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The Student News Site of Stony Brook University

The Statesman

The Student News Site of Stony Brook University

The Statesman


    A wedding ceremony that’s to die for

    The guests at Becky Giovanni and Stanley Simpson’s wedding reception were all having an enjoyable evening until the lights were killed, along with the newlywed bride.

    This would have been shocking had it not been the Student Activities Weekend Life Council’s Murder Mystery Dinner. This year’s dinner was conceived in November 2011 and planned out by a council of five students and two supervisors.

    Samantha Shetty, a sophomore majoring in biology and member of the Weekend Life Council, was very pleased with the turnout of people this year. “I think it wasn’t catered to entertain a large group of people,” Shetty said. “It was a selected targeted audience and everyone who signed up to show up came, so, overall, I think it was a great success.”

    The night started off with eager guests awaiting the arrival of the new groom, Stanley, played by Anthony Molinari, a senior majoring in information systems, who was running late. Guests read their objectives cards, which helped them gain important information on other characters; were given some fake money; and began walking around introducing themselves to others.

    I was a neighbor and friend of the groom and his family, and I wound up sitting with other guests who were also acquainted with Stanley Simpson at one point or another. When the line for food opened up, the father of the bride, Tony Giovanni, a powerful and wealthy man with ties to the mob, went around charismatically greeting each guest.

    But Mr. Giovanni was just one of the many suspicious characters that attended the festivities that evening. Darlene Simpson, Stanley’s sister, hated Becky and complained about the marriage all through the night. Karen Cake, the wedding coordinator, had been yelled at and overworked by Becky, so the two did not get along.

    It was when Stanley and Becky made their way to the front of the room to make a toast that the lights went out, a thud was heard and upon the power being restored, Becky was seen face down on the floor. Some guests screamed while others gasped in surprise. “I felt the bullet fly right by me,” Stanley said. “It could have hit me.”

    At this point, it was act two of the dinner, and guests were handed their second sheet of objectives. Things finally got really interesting. Some party guests were given secrets that were known only to them, and could be used to blackmail others or used to hide their innocence. While most started questioning members of both families, others used their secrets as a scheme to make money.

    I talked to some guests and found out that Mr. Giovanni had hired a hitman, Harry Hitt, to take out Stanley. Fellow party guests instantly became suspicious of the bride’s father. The groom’s father, Hugh Simpson, instantly became a threat as well when people discovered that he sold Becky’s life insurance, which was worth a small fortune, and made Stanley the beneficiary.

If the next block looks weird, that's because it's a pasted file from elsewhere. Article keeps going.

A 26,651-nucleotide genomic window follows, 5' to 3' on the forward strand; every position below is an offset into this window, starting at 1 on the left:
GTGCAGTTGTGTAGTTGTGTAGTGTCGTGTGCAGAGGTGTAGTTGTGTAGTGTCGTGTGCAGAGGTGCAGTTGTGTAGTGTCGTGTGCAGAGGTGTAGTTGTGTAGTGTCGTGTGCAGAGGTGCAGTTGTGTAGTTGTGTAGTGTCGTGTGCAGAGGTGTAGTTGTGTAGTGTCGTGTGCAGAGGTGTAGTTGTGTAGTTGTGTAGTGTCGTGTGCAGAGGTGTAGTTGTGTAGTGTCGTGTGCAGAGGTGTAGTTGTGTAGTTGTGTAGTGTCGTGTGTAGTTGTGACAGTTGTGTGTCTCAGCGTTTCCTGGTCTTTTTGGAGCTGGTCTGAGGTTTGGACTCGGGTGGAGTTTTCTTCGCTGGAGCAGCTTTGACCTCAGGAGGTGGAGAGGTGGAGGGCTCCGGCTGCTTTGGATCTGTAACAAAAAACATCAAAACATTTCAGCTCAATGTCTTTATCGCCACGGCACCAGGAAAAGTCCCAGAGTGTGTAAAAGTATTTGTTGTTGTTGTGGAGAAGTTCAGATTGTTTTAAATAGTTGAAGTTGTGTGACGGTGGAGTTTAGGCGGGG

The guests were all called together when the hotel’s chief of security finished investigating the crime scene. He revealed that he came across specific evidence that may reveal the killer. A note telling Harry Hitt to kill Becky was found with Tony Giovanni’s initials on it.  Along with Hugh Simpson’s life insurance policy for Becky and Stanley, Tony’s will and the tickets for the honeymoon were arranged by Stanley’s brother, Brutus, a travel agent.

    Party guests cast their votes as to who they thought did it, and it was revealed in the end that Stanley’s brother, Brutus, was the killer. He forged the note to frame Tony, but, in doing so, proved that the signature was different from the one on Tony’s will. Brutus was afraid that his brother and business partner would be stolen away from him by Becky, so he killed her. Only five guests guessed correctly, and I was surprised that my sleuthing skills made me one of the lucky few.

    Molinari has been attending the Murder Mystery dinners for some time now, and he finds them entertaining and fun to be a part of. “Speaking for Stanley, I felt betrayed by my brother,” Molinari said.

    As for his “brother” Brutus, played by junior computer science major Nick Ela, he felt differently. “Becky was no good for him,” Ela said tapping into his character. “I thought more people would guess it was me. I had some pretty suspicious lines, and I had a feeling I’d wind up being the murderer.” Ela, who, like his character also has a brother, said that if he was ever in the same situation as Brutus, he would not commit murder,  though only for legal reasons.

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